Nut Free Sacks - Halloween 2010

I was recently at a school Halloween party planning meeting brainstorming about crafts, snacks and treats for the upcoming party. And while doing so we were reminded a few times to be mindful of allergies; peanuts, dairy, etc. We eliminated a few ideas because of allergens. And I confess, there was a moment where I thought "Really? Really?"

Then a few days later I was chatting with some parents at my son's baseball game when the topic of peanut allergies came up. I listened to one parent in particular talk about what it was like to find out his child was deathly allergic to nuts. The panic he and his wife felt as they watched their child gasp for air, the terror and helplessness while they rushed their struggling child to the ER. And the measures they take today to not only ensure their child is safe but that they still feel included when they are with their peers.

I'll tell you after listening to this parent I felt like a fool for even being the tiniest bit exasperated about having to accommodate allergies. I realized that my outdated perception of having an allergy to a foodstuff meant you got a stuffy nose, or a rash. I don't think I fully comprehended that food allergies can be dire, causing parents to white-knuckle their epi-pens before every holiday party. But the truth is, it's a whole new ballgame nowadays and Benadryl ain't cutting it.

So this Halloween we decided that we are only handing out nut free candy at our door. Of course I am aware that it's not realistic for every sack to be nut free. We decided to do this as a nod to those folks that have to deal with the stress of peanut allergies - not because we're on a mission to eliminate Snickers from the stash you plan to raid once your kid's asleep. We just want to give some extra support to the parents that can't look at a jar of Jiffy without shuddering. And to make sure that their child has lots of good stuff that they get to keep after the mom and dad sort out the allergen candy.

If you want to hand out some nut-allergy free candy too there are a lots of good options out there that won't get your house egged. Sure Foods Living has a list of nut free, safe candy for the 2010 Halloween season and they do include candy you can find at any grocery store. And of course read labels for yourself please don't sue me to be extra safe!

11 comments:

areyoukiddingme said...

Crap, now I kinda feel bad for having a bag full of Snickers, Peanut M&Ms, and Reese's Peanut Butter cups. I bought Hershey's kisses for my girl to take to school, but I'll probably buy some Nerds or something too, since a couple kids have nut allergies there.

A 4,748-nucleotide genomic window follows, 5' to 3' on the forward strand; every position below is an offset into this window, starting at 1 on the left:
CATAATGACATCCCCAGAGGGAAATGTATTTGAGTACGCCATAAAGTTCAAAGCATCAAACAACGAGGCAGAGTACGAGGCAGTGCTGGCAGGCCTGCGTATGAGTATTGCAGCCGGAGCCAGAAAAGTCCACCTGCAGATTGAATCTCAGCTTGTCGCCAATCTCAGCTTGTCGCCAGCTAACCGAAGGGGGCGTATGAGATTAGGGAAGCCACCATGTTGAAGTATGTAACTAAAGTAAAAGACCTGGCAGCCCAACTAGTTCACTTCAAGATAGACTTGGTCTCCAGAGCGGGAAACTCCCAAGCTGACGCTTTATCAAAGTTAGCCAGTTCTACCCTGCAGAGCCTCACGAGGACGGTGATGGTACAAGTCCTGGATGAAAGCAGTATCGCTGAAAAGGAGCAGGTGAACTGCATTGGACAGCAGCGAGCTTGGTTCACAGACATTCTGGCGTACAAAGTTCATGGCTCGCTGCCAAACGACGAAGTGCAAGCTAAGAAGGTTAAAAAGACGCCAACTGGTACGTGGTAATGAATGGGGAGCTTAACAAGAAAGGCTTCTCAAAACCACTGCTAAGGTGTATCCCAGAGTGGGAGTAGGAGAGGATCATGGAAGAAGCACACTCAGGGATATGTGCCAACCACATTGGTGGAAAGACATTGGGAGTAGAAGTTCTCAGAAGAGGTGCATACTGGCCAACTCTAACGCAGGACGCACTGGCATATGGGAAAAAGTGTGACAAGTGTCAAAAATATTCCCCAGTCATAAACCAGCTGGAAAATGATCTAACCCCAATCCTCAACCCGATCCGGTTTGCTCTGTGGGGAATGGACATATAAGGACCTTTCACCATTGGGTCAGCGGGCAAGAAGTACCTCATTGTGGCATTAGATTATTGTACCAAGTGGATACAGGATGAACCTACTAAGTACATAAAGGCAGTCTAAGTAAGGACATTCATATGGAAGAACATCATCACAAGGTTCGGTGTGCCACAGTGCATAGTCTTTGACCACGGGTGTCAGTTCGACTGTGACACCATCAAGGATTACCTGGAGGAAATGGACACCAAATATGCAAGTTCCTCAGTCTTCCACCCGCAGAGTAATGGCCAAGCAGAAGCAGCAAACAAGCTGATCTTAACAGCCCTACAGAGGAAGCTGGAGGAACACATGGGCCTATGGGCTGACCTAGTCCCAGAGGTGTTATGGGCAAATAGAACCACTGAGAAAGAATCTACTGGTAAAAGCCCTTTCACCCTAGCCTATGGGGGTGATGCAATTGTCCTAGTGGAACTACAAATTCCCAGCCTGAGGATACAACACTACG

I have a ton of allergies, but my food ones are mild. It seems like the majority of food allergies are the ones that land you in the hospital and get you a shot of adrenaline or epinephrine.

Mom O Matic said...

Areyou - Don't, don't, don't feel bad! I will totally be stealing all my kid's peanut M&Ms. Just buy some Nerds to hand out too!

Shannon said...

My kids don't have allergies but my husband has a life-threatening peanut allergy so we make the same choice to hand out nut-free treats. Also so my husband can eat all the leftovers without fear. But I know the fear of watching someone you love having an anaphalactic reaction to peanuts and I applaud you for caring. It is a big deal. No, we don't all need to go nut free because kids do need to know how to watch and catch things with peanuts or other nuts in them. But it sucks to be the kid who has to give half your candy away to your siblings because it has peanuts in it (so my hubby says, anyway!).

Jenny said...

Thanks for the reminder. I find it baffling that peanut allergies are on the increase. I had never heard of such a thing until my daughter was in the 3rd grade, and there was a child in her school who was deathly allergic. And now it's very common. Strange. What's worse is all the best candy (IMHO) contains nuts.

Leighann of D-Mom Blog said...

I am the parent of a child with diabetes and I find so often that other parents can be insensitive to tiny requests because it doesn't affect their child or that it will take them an extra second to read a label or make an alternate choice.

The reality is that there are a lot of children with life threatening allergies or Type 1 diabetes these days. Care of a child with diabetes is literally life or death and other parents can make life much easier for the affected child by just listening to the parent's (usually) simple requests.

And when parents hem and haw over having to do just a little extra thinking or accommodation, I wish I could tell them: be thankful it is not your own child and you aren't dealing with this every single meal of every single day.

(This isn't a rant against you, but I think some parents just don't think beyond themselves and their own kids. If it doesn't affect you, you just can't "get it.")

Mom O Matic said...

Shannon - It's no fun to have to give up candy!

Jen - I hope we figure out why that is. It is def. on the rise!

Leigh - I can imagine how frustrating that would be for you. :)

Sheri said...

Good for you! A former but very close friend of mine, has a son with peanut allergies. I learned from them how serious of a problem it can be, and am always mindful of what I send my daughter to school with. I can't imagine what its like to have to worry about that.

Anonymous said...

Helpful blog, bookmarked the website with hopes to read more!

Kristine said...

Am I seriously the only person that snickered at "nut free sack?"

You did that on purpose, right?

Mom O Matic said...

Kristine - If you would doubt that I did that and "it's not realistic for every sack to be nut free" by accident than you don't know me man. ;)

Kristine said...

I totally knew you did that on purpose! I was just shocked no one else commented on it. LOL Seriously, how could you pass up saying "nut free sack." *snicker*